Read part one here.
The 60’s and 70’s herald the birth of the British underground comic movement, which in particular reflected the rebellious and political sensitivity’s of the era. Out of this turbulent time came such new comics as Oz and Nasty Tales, Oz most notably became a counter culture phenomenon and caused immense controversy with post war Britain. Significantly due to the obscenity and immensely non-politically correct content for the era, this lead to very public trials, convictions and acquittals.
Oz as we most remember it was actually a second incarnation of an Australian satirical humour magazine published between 1963–69. The UK based incarnation was first published in early 1967 after Richard Neville, Martin Sharp and Jim Anderson moved to the UK the year previous. Later joined by the now British magazine publisher and philanthropist, Felix Dennis, the founder of Dennis publishing and the Lads magazine ‘Maxim’. Noted contributors include fellow Australian Germaine Greer, photographer Robert Whitaker, artist and filmmaker Philippe Mora. Along with journalists and cartoonists such as Lillian Roxon, Micheal Leunig, Angelo Quattrocchi and David Widgery.
Those names alone will to many people personify why Oz so enrage the British conservative establishment, penning many a range of hard hitting left-field stories such as a heavy involvement in the anti-war movement and highly critical coverage of the war in Vietnam. Oz also delved into discussions on then taboo topics such as sex, drugs and non-conforming lifestyles, it this wasn’t enough they would cover contentious political stories such as executions within communist society and torture in Greek prisons.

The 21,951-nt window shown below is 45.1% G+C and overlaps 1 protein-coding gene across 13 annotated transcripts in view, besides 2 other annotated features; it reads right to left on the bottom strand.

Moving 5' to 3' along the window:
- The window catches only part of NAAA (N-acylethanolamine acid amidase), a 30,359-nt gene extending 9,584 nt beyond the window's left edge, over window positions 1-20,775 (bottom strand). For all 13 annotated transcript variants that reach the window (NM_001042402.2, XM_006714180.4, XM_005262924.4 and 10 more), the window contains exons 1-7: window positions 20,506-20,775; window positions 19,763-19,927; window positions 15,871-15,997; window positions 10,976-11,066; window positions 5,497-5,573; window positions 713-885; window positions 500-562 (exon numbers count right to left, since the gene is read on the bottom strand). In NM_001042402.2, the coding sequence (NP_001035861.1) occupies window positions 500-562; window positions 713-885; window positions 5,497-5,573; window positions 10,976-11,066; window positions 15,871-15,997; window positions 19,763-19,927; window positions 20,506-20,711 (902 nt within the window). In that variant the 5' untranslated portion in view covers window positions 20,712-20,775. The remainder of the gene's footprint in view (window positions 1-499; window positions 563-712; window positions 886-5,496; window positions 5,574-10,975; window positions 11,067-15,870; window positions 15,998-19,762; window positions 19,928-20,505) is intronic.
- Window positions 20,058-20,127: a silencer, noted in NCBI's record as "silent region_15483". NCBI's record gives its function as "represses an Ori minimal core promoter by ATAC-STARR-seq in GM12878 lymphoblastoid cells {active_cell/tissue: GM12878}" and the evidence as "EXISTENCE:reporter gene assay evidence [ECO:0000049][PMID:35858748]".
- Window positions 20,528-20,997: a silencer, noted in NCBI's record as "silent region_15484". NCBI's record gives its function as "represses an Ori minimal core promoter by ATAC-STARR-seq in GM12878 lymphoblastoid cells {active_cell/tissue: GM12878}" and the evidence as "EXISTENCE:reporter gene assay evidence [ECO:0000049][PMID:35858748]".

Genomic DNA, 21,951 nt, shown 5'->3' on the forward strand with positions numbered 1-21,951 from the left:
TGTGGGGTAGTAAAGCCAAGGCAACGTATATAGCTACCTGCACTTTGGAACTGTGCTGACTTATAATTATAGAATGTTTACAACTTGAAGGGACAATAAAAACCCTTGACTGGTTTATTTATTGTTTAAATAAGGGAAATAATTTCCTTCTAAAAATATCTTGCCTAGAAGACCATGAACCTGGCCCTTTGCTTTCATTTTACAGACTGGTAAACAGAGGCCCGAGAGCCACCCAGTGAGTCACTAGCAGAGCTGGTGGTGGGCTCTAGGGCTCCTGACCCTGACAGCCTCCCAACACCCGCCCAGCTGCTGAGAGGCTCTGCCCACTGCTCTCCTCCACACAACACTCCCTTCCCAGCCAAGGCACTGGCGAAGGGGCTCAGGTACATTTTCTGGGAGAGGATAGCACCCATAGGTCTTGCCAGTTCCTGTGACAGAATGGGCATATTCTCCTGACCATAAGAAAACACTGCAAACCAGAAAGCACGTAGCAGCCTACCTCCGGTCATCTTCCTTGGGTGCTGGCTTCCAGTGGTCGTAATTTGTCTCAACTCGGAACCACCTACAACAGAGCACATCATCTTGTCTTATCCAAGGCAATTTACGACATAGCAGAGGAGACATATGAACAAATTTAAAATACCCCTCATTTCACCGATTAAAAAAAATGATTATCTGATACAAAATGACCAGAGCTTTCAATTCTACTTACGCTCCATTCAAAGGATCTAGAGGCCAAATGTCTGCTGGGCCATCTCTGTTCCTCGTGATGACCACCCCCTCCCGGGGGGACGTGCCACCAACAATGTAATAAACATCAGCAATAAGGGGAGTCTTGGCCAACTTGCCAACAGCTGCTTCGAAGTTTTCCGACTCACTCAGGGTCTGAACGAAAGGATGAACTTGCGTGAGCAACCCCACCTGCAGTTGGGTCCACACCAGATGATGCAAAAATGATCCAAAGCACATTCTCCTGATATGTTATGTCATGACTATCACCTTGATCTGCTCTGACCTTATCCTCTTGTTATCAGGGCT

With the move to the UK, Martin Sharp was introduced to new print methods and the possibilities offered to him by offset printing, and such stocks as fluorescent inks and metallic’s foils. These’s stocks were perfect for Sharps artistic flare at creating psychedelic and thought provoking artwork, something Sharp and Oz became renown for. Oz also pioneered the use of magazine pullout posters and the wrap around within the UK publishing industry; indeed they become much sort after collector’s items then and to this day.
Applauded as “arguably the greatest achievement of the British underground press”, edition 16 ‘Magic Theatre’ was a stunning all-graphic publication overseen by Martin Sharp along with artist and director Philippe Mora.
Oz as a publication ceased as of 1973, primarily believed to be the publication being perceived as out of touch with the changes in society after the editorial staffs acquittal.